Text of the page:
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Russia allows anti-Putin demonstration in Red Square


This news story was published on April 9, 2012.
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By Sergei Loiko, Los Angeles Times –

MOSCOW—Russian authorities relented Sunday and let demonstrators wearing white ribbons take to the cobblestones of Moscow’s Red Square, strolling unhindered past the Kremlin walls and the Lenin mausoleum as they protested the rule of Prime Minister Vladimir Putin, the president-elect.

The Kremlin’s peaceful reaction surprised the “Let’s Turn Red Square White” protesters after dozens of people were detained during a similar rally a week earlier. The authorities that day closed the square in the face of demonstrations, angering and inconveniencing not only Muscovites, but also thousands of tourists.

“It is just one more of our victories, and we will build up pressure on Putin and his government,” said Pavel Shelkov, 47, a businessman. “I think they realized how absurd it is not to allow people to peacefully walk in Red Square with white ribbons.”

A week ago, Shelkov and his wife spent four hours in a jail cell for trying to enter Red Square wearing white ribbons, which have become the symbol of peaceful resistance to Putin.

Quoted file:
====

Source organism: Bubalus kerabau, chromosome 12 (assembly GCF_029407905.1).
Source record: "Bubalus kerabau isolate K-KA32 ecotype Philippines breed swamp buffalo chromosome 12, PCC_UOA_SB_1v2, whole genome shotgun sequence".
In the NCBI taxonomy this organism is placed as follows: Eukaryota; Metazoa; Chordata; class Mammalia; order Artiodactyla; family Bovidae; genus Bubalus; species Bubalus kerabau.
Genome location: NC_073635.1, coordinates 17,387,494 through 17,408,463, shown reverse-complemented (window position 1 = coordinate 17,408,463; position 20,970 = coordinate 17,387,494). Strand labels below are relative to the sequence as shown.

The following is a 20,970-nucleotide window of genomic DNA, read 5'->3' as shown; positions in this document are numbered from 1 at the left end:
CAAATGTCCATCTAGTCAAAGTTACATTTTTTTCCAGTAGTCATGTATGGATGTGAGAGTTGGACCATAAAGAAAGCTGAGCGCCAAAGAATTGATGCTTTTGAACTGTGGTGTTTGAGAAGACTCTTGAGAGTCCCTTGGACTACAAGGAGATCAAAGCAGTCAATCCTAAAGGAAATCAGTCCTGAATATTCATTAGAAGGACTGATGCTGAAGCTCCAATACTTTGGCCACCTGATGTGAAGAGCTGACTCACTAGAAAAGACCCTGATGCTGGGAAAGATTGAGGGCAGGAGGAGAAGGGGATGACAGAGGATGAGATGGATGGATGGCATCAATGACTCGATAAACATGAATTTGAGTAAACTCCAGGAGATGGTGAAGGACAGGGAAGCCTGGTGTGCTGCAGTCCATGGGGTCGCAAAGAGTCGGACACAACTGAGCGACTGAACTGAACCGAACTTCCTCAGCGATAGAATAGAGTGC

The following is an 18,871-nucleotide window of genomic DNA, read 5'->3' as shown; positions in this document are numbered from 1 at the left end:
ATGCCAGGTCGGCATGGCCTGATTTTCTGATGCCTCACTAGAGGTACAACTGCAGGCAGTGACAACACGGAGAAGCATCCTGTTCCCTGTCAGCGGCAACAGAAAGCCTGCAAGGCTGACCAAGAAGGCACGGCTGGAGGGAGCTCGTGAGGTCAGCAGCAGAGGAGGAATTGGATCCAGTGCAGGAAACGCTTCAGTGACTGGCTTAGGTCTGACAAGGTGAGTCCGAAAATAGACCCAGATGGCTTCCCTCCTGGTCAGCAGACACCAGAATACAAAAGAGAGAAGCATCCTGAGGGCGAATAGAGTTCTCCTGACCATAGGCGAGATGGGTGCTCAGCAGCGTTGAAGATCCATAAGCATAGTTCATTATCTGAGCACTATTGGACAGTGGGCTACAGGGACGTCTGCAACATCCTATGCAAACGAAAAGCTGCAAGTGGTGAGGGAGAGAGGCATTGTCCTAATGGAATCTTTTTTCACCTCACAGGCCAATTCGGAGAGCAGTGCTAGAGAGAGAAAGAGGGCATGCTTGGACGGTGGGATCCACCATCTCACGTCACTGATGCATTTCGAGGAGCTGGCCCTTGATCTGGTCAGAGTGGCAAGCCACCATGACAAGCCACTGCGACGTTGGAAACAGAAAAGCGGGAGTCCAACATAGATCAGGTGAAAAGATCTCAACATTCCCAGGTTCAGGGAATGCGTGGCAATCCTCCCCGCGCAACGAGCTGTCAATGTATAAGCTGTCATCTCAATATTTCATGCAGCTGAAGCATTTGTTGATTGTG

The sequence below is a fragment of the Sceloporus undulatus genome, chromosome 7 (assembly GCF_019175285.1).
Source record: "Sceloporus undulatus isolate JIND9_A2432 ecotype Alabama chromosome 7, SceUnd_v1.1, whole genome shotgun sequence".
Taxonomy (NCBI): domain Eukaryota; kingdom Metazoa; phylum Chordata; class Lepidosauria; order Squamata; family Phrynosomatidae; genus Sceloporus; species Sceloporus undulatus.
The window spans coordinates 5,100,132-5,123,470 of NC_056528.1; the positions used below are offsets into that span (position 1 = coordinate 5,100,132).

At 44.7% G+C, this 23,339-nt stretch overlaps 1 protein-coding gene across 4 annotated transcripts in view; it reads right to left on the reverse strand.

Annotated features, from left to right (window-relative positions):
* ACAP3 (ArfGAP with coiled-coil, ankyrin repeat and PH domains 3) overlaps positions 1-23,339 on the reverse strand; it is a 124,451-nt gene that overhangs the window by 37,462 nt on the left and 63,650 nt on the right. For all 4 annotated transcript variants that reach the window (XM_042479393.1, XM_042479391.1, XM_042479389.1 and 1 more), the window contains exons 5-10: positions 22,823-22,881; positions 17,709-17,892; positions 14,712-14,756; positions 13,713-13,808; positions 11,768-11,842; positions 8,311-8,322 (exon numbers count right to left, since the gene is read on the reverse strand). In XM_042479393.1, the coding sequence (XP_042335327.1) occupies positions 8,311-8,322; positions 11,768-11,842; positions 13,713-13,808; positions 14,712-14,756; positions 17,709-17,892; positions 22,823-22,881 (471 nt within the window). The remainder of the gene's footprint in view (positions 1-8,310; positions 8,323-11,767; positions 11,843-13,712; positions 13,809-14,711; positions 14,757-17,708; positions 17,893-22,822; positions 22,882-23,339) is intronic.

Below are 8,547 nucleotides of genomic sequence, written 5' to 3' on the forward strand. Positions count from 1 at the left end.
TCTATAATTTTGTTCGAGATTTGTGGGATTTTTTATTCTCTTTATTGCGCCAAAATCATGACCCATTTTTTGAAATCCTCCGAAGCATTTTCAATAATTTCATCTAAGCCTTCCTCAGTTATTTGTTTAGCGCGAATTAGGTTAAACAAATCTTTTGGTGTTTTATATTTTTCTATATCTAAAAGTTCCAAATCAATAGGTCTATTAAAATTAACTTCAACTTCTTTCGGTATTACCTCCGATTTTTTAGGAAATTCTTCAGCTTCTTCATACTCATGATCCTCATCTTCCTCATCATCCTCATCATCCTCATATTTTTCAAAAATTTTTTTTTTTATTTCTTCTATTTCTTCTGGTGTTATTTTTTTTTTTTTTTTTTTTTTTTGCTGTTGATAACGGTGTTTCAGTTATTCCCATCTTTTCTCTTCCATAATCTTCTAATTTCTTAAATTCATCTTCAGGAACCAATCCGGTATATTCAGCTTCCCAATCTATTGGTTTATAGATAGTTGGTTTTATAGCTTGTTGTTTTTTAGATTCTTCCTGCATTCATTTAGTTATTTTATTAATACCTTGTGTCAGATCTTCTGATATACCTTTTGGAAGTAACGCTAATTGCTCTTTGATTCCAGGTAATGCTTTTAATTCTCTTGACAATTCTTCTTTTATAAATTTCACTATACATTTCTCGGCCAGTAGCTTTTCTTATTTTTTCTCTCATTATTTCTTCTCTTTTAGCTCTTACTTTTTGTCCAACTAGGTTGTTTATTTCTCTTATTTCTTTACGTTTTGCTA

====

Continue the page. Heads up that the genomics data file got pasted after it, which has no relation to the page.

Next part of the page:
Sergei Udaltsov, an opposition leader who spent the better part of last year behind the bars for protest activities, on Sunday was able for the first time to distribute opposition booklets in the square.

“The Kremlin is finally displaying some common sense,” Udaltsov said. “It is a good sign, which demonstrates that our efforts have not been in vain.”

The opposition has held a series of protests against Putin’s rule since disputed parliamentary elections in December. In apparent response, President Dmitry Medvedev signed a law last week significantly simplifying the registration of political parties. A draft bill for the return to direct elections of regional governors passed its first reading in parliament and is expected to soon become law.

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